Employees with a great work ethic are worth their weight in gold.
2020 was up there with the greatest crises in HR history. Amidst the challenges, though, there’s been something positive—we learned a lot about the drive and resilience of our employees. The ones who kept produced great work rather than excuses, no matter the challenges they faced—and even when their organizations moved remote-first.
We often talk about hiring “top talent”, but have you ever considered that it’s the people who show up every day and reliably get things done that are the real drivers of business success? This ability to get things done predictably and consistently is ultimately what companies filter for (alongside a bunch of other traits; have a look at this interview guide for Google EMs to see how robust these expectations can be) — but that’s why we thought it was worth taking just a moment to celebrate and give a little definition to a humble and often overlooked quality: work ethic.
Whoever said “90% of success is showing up,” had a point. Employee tardiness takes a toll on productivity; it costs the U.S. economy billions annually, according to SHRM. But consistent lateness also signals a lack of commitment, which can be a killer for workplace morale. Even among the chronically late, though, tardiness doesn’t always mean laziness—some people just perceive time differently, according to research from San Diego State University. (To make life easier for everyone, it’s good HR practice to set out a timekeeping policy outlining your expectations of employees, while enabling punctuality with thoughtful scheduling and regular shift reminders.)
It’s never been harder to find your focus than this year. Given that it can take over 20 minutes to regain your full attention after responding to just one email, according to a UC Irvine study, a focused mindset is an essential part of a good work ethic. Hiring (and rewarding) highly focused employees isn’t enough though—managers must also put in place structures that facilitate focused work. This could mean refraining from unnecessary communication while an employee is completing a task or offering easily-distracted staff the opportunity to work from home.
Focus for one day and you’re on the right track. Keep that focus up over the course of weeks or months and you’re really onto something. The people who can perform day in and day out, who have a habit of success, are your real super stars. The problem is, self-discipline and resilience in the face of obstacles only goes so far. The magic ingredient is engagement. When employees are engaged by their work—and that usually means when they feel a sense of ownership and control over what they do—there’s no stopping them.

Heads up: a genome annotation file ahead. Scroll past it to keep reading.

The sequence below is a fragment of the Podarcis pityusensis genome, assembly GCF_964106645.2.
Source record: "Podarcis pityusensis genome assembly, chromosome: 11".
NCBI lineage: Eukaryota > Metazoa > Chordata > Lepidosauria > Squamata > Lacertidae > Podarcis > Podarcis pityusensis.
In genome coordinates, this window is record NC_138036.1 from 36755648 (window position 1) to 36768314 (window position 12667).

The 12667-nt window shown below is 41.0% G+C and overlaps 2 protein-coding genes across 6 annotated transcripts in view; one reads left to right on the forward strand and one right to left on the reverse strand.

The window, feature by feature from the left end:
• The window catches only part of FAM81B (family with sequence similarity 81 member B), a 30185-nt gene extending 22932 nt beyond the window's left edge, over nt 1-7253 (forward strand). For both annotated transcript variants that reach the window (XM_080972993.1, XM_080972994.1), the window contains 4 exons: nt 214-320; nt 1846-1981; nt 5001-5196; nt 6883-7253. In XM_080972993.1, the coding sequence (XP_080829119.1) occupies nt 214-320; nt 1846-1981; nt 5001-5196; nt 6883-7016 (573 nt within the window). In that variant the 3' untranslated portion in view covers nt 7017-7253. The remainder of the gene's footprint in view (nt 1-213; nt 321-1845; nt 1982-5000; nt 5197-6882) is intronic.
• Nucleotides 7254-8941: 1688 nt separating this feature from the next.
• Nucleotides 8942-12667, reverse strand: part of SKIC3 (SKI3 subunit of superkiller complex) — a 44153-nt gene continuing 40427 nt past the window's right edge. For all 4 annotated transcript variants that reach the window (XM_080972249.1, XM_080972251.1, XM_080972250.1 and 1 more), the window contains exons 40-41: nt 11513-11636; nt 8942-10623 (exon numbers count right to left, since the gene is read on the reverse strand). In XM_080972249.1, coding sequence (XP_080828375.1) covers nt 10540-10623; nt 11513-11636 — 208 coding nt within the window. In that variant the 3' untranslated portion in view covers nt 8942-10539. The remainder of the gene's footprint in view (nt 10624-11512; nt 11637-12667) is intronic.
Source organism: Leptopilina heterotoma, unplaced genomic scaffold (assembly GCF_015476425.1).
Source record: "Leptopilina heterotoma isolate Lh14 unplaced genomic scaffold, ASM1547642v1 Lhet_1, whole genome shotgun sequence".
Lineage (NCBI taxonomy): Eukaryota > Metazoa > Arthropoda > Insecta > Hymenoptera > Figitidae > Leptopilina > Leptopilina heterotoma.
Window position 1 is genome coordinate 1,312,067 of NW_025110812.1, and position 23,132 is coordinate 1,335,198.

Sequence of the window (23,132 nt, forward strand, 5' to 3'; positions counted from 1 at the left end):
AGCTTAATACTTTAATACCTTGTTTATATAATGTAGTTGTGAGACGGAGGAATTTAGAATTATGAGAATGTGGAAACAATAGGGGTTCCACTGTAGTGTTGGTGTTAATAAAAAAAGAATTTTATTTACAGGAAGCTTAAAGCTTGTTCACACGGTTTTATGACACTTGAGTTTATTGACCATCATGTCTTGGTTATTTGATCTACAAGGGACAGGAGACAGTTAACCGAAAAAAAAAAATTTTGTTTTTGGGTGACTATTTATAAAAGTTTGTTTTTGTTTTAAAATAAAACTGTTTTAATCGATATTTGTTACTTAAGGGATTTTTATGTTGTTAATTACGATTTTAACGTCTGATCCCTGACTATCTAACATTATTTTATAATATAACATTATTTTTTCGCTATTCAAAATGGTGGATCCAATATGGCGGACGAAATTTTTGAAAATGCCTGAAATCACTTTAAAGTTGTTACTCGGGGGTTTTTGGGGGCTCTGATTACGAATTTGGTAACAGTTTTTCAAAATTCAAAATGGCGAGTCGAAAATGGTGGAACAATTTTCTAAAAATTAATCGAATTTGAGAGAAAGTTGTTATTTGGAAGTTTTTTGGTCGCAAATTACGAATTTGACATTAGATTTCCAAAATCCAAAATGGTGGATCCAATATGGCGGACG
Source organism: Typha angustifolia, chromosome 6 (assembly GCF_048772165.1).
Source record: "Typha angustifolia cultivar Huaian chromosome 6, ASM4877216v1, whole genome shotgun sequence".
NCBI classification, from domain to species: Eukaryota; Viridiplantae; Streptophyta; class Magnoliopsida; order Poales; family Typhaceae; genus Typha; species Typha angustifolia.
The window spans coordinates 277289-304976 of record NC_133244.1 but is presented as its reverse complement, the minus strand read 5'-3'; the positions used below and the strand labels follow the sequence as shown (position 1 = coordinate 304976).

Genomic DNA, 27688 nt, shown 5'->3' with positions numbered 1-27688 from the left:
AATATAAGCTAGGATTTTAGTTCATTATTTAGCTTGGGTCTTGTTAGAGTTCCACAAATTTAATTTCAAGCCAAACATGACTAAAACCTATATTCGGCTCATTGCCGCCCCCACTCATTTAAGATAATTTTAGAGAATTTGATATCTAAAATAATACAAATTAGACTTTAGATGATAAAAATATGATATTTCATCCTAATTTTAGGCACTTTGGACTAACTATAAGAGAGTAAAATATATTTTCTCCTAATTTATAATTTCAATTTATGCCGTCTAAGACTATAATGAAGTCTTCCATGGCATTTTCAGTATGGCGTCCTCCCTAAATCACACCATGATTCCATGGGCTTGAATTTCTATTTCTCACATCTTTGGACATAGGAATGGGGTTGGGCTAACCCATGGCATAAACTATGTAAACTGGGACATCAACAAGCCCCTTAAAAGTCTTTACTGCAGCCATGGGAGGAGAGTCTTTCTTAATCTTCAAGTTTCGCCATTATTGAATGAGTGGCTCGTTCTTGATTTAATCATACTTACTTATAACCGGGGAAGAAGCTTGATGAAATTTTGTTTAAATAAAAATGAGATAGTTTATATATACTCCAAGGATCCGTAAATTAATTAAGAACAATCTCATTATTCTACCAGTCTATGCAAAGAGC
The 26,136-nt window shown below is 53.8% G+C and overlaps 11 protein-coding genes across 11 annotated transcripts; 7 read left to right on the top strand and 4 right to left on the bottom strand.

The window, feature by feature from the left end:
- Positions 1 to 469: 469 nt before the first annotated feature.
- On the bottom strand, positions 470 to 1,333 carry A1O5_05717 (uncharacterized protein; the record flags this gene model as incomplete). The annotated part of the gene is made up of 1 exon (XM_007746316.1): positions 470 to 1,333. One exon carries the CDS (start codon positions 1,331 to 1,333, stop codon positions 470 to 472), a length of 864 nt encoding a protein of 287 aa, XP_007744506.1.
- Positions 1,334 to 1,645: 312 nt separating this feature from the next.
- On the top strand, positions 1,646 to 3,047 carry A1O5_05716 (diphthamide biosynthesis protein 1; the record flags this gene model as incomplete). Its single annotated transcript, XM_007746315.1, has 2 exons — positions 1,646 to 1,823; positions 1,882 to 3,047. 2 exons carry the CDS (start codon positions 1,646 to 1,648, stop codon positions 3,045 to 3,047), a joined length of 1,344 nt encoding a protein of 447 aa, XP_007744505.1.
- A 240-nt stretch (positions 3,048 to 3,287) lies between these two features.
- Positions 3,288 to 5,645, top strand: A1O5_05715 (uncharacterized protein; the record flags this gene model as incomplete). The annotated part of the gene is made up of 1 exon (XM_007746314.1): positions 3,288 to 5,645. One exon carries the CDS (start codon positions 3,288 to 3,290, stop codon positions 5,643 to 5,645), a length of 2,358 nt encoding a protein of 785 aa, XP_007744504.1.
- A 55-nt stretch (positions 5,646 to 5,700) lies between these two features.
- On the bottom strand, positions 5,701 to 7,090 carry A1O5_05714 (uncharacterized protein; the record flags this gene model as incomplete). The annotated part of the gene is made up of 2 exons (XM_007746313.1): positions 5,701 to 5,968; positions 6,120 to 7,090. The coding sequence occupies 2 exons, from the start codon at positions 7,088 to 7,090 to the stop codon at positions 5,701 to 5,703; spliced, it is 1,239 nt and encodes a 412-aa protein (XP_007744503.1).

Professionalism isn’t about taking yourself seriously—it’s about taking the work seriously. Think of the people on your team who follow through on promises, own up to mistakes and have a way of staying positive in the face of adversity. A professional does their job to the best of their ability, expects the same of their colleagues, and effortlessly raises everyone’s standards.
- A Desire to Improve
Stagnation is not a pleasant feeling—in life or your career. The best employees will prevent this by seeking to always improve themselves. If this desire isn’t noticeable at the interview stage, hiring managers should stay well clear. No matter how accomplished an employee seems, without a desire to improve, sooner or later they’ll be left behind.
Finding employees with a growth mindset is not enough, though—managers must encourage it and, more importantly, facilitate their employees’ learning processes. Utilizing learning management software can help companies easily keep track of this process. Otherwise, with career and personal development missing from part of your employee experience, you’ll struggle to hire—and keep—the best talent available.
While an important part of management is laying out clear expectations, employees must also be able to act on their own initiative. The ability to act independently is a crucial element of having a good work ethic—no matter how talented someone is, if they need to be micro-managed, they’ll hold your team back. Recognizing self-starters and independent thinkers is an important task for any hiring manager. That means learning to distinguish between those with initiative and candidates who just won’t listen, and always think they know best.
Results are the name of the game. At the end of the day, possessing all talent and potential in the world means nothing if you aren’t able to produce anything to show for it. Preference should always be given to candidates who have a record of actually producing quality work—and hiring managers must fight the urge to believe the big words of those with more talent but less to show for it. Candidates with a good work ethic find a way to get the job done, no matter the challenge, no matter how they are feeling that day. (As ever, though, raising employee engagement doesn’t hurt—in fact it can raise employee productivity by 21%, according to Gallup).
If all the good work ethic characteristics align in one candidate, a hiring manager can be confident that they will find a way to succeed—no matter their talent level. Yet even with a good work ethic traits, staff need to be engaged and encourage. It’s the job of HR to not only seek but to facilitate and nurture these traits. With the right people, along with the right setup and support—hard work can come easy.